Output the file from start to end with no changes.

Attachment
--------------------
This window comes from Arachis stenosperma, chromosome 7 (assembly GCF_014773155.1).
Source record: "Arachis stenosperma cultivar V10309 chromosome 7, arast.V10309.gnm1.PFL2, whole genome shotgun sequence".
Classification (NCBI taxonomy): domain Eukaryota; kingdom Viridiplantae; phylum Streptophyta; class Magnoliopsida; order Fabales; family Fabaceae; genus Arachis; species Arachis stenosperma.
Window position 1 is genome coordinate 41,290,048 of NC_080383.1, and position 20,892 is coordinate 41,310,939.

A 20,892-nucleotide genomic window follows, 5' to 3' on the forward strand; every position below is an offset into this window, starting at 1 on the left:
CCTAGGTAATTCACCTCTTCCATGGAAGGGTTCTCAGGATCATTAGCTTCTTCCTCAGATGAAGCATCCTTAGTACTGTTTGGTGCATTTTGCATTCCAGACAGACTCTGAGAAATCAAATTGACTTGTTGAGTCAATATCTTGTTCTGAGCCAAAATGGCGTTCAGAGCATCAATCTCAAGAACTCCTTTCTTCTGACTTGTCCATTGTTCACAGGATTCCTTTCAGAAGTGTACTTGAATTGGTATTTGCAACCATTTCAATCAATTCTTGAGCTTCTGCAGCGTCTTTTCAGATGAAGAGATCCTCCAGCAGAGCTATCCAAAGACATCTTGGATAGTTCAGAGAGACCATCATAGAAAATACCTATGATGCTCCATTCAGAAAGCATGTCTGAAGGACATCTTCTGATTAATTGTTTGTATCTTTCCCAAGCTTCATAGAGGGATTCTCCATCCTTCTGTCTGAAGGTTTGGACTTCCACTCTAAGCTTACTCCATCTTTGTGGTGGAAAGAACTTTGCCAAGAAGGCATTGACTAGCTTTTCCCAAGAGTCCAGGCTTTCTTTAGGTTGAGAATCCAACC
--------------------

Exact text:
This window comes from Arachis stenosperma, chromosome 7 (assembly GCF_014773155.1).
Source record: "Arachis stenosperma cultivar V10309 chromosome 7, arast.V10309.gnm1.PFL2, whole genome shotgun sequence".
Classification (NCBI taxonomy): domain Eukaryota; kingdom Viridiplantae; phylum Streptophyta; class Magnoliopsida; order Fabales; family Fabaceae; genus Arachis; species Arachis stenosperma.
Window position 1 is genome coordinate 41,290,048 of NC_080383.1, and position 20,892 is coordinate 41,310,939.

A 20,892-nucleotide genomic window follows, 5' to 3' on the forward strand; every position below is an offset into this window, starting at 1 on the left:
CCTAGGTAATTCACCTCTTCCATGGAAGGGTTCTCAGGATCATTAGCTTCTTCCTCAGATGAAGCATCCTTAGTACTGTTTGGTGCATTTTGCATTCCAGACAGACTCTGAGAAATCAAATTGACTTGTTGAGTCAATATCTTGTTCTGAGCCAAAATGGCGTTCAGAGCATCAATCTCAAGAACTCCTTTCTTCTGACTTGTCCATTGTTCACAGGATTCCTTTCAGAAGTGTACTTGAATTGGTATTTGCAACCATTTCAATCAATTCTTGAGCTTCTGCAGCGTCTTTTCAGATGAAGAGATCCTCCAGCAGAGCTATCCAAAGACATCTTGGATAGTTCAGAGAGACCATCATAGAAAATACCTATGATGCTCCATTCAGAAAGCATGTCTGAAGGACATCTTCTGATTAATTGTTTGTATCTTTCCCAAGCTTCATAGAGGGATTCTCCATCCTTCTGTCTGAAGGTTTGGACTTCCACTCTAAGCTTACTCCATCTTTGTGGTGGAAAGAACTTTGCCAAGAAGGCATTGACTAGCTTTTCCCAAGAGTCCAGGCTTTCTTTAGGTTGAGAATCCAACC